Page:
Bluefin Vs. Yellowfin Tuna: What's The Difference?

Tuna is tuna, and it comes in a can, right? Not so when it comes to the yellow- and blue-finned beauties cruising the world's oceans with stunning speed, precision, and impressive deep-diving agility. Aptly named for their brilliant hues and living throughout the Atlantic, Pacific, and Indian Oceans, according to Dinko Seafoods, the bluefin and yellowfin tuna species are highly prized across the globe.

But it's not just the dazzling colors that contrast these two types of tuna; in fact, the differences between them are distinct in several ways, including size, temperature preference, and flavor. The bluefin stands out significantly for its high-brow reputation, fetching a price of $1.75 million for one fish, as reported by the World Wildlife Fund. That won't be quite as shocking when you discover the massive potential weights of this torpedo-shaped speed-swimmer.

When it comes to how you serve them in your home or order them from restaurant menus, the details matter. So here's a look at these two aquatic cousins from the Thunnus family of marine fishes.

Color and habitat

Each named for the vivid hues of their outer skins and fins, the yellowfin and bluefin tunas are easily identified according to those colors. Follow the color to spot a yellowfin tuna, which carries mostly bright yellows across its dorsal and anal fins and smaller finlets, explains the Hawaii Seafood Council. Likewise, a bluefin tuna showcases a dark blue tail complemented by varying hues of gray, lighter blues, yellow, and silver on its fins and underbelly, according to Dinko Seafoods.

From there, these giant fish diverge and define themselves in other ways, starting with where they live. Both bluefins and yellowfins whoosh through the world's major oceans and travel long distances, though they have different water-temp proclivities. Yellowfin tunas like to bask in warmer waters than their bluefin counterparts, which lean toward colder aquatic environments, explains Dinko.

The bluefin species, scientifically named Thunnus Thynnus, separates into three subspecies ­­– the Pacific, Southern, and Atlantic – with the Atlantic species producing the largest fish, mostly caught in the Mediterranean Sea, the world's primary fishery for the prized bluefins (per World Wildlife Fund). Yellowfins, scientifically known as Thunnus albacares and part of the Hawaiian "ahi" designation, are a major source of fresh seafood in Hawaii, notes the Hawaii Seafood Council.

Size matters

Size makes a difference in the aquatic universe, and one tuna seriously outweighs all others. Bluefin tuna can weigh in at up to 1500 pounds and range from six to 10 feet long, per the World Wildlife Fund, meaning that a single fish can make or break a fishing fleet's profit margins. And those margins can be extraordinary, as that previously mentioned legendary sales price of $1.75 million for one fish can attest. The bluefin's torpedo-shaped body speeds through the water, sighting prey with the sharpest vision of fish of their kind, and they can dive more than 3,000 feet deep. Yellowfin, though considerably smaller, still weigh an impressive 400 pounds or more and stretch as long as seven feet, notes Oceana. They're also some of the speediest swimmers in the ocean, can live for up to seven years, and release as many as 4 million eggs into the water during a spawn.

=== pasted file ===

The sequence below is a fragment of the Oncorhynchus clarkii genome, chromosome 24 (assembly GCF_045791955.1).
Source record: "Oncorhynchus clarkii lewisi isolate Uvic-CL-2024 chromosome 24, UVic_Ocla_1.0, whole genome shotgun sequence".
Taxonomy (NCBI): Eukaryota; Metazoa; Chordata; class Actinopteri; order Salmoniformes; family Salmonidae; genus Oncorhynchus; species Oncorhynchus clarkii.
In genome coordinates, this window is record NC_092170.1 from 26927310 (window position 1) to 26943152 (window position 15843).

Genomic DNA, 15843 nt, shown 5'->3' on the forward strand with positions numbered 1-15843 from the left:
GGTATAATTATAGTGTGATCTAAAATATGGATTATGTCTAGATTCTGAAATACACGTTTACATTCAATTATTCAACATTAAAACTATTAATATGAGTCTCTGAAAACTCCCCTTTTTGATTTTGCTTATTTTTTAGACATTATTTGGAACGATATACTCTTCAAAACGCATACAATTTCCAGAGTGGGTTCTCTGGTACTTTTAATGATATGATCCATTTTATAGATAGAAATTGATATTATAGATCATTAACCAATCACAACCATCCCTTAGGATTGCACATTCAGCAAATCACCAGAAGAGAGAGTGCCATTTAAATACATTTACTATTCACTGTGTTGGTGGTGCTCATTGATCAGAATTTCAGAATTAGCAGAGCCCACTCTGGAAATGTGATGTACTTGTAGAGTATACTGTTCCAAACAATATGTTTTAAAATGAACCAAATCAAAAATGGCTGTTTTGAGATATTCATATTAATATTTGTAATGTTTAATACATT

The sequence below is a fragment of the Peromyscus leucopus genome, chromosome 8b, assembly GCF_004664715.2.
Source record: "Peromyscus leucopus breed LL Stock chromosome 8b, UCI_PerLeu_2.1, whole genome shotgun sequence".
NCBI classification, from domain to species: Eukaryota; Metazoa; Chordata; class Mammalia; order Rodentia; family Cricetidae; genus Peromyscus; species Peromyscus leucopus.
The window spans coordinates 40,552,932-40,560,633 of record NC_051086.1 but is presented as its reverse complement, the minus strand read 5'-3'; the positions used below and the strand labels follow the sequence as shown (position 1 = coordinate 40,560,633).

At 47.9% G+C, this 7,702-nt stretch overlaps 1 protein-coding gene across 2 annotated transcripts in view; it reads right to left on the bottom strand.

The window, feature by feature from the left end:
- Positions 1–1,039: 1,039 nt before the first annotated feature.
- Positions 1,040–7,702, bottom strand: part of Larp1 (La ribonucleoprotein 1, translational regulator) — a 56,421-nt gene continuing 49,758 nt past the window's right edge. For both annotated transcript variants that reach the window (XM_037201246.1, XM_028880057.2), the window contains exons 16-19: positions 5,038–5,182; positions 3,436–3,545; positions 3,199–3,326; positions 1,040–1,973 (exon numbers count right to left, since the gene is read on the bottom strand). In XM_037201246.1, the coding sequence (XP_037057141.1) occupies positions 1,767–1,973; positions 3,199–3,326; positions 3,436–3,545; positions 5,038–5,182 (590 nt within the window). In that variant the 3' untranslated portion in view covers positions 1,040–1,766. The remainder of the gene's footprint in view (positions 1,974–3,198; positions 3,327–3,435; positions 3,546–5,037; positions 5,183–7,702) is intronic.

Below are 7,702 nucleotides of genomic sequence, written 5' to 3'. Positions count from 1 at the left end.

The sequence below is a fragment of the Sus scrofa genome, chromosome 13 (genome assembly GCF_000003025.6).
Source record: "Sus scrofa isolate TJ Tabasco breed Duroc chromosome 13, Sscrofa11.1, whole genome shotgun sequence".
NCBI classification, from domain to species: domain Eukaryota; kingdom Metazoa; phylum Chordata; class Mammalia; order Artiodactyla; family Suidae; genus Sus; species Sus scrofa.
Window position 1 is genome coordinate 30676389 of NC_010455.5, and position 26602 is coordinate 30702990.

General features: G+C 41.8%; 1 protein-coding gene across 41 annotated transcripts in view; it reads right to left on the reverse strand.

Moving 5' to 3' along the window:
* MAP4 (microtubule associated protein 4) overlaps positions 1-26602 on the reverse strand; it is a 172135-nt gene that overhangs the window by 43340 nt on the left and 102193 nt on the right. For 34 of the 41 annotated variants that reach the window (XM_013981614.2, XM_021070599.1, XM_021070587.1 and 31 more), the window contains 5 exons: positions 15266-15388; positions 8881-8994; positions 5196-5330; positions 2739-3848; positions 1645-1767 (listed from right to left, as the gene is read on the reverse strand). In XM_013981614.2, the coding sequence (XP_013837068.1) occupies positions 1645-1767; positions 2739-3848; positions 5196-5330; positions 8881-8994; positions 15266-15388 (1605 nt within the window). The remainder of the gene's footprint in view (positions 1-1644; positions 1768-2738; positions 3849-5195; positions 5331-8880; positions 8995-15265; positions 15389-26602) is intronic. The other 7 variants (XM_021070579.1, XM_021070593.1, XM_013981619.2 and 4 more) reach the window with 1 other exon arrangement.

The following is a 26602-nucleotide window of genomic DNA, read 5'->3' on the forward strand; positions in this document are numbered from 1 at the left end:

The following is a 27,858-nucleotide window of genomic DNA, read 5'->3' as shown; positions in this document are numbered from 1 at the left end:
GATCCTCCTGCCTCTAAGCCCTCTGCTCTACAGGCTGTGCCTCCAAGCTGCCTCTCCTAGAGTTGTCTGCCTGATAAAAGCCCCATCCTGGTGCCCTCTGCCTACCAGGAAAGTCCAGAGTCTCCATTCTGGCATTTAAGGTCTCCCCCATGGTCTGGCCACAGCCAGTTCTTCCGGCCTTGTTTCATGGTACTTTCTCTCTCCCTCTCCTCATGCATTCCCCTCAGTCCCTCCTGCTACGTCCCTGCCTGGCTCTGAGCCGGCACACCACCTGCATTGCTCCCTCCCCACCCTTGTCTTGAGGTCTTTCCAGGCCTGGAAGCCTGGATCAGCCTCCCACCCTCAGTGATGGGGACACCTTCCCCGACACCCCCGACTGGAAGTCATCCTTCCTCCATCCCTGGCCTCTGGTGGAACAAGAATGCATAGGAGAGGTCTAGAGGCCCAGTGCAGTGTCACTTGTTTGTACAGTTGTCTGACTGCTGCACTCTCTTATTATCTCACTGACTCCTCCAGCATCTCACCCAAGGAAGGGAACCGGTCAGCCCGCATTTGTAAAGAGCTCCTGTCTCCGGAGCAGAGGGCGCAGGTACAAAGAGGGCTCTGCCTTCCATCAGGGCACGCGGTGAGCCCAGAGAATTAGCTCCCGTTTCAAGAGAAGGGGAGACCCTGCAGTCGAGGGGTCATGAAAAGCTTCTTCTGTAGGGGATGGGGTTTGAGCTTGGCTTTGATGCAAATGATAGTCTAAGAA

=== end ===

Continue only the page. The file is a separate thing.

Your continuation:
The size of the bluefin species leads to monikers such as "Kings of the Tuna family," per Fishing Booker, but it's not just because their massive weight and breadth supplies more tuna for tables. It also affects flavor, which is a primary reason for its popularity.

Flavor and nutrition

Both yellowfin and bluefin tunas appear on sushi and sashimi menus across the continents. However, bluefin reigns supreme in this meal rendition due to its deliciously fatty flesh, explains Dinko Seafoods. The flavor is full and rich, and the "meaty" texture lends itself well to raw consumption in sashimi and sushi.

Even so, some tuna aficionados prefer the leaner yellowfin tuna for its mild, comparatively light taste. Though moist and flaky, it remains firm enough for raw sushi, poke, and sashimi, notes the Hawaii Seafood Council, which also recommends searing, blackening, broiling and sautéing yellowfins. For a high-fat, more robust taste, choose a larger yellowfin.

Nutritional values for tuna in general are consistent, with WebMD noting the high amounts of omega-3 fatty acids leading to better heart health, lower LDL (bad) cholesterol levels, and a reduced risk of cancer. A slew of nutrients, including iron, vitamins B6 and B12, selenium, iodine, and potassium can help with everything from bone health to weight loss, improved vision, and anemia prevention. Those are some power-packed reasons to place yellowfin and bluefin tuna dishes on your dinner table, and their delicious fresh taste is a big bonus to top it all off.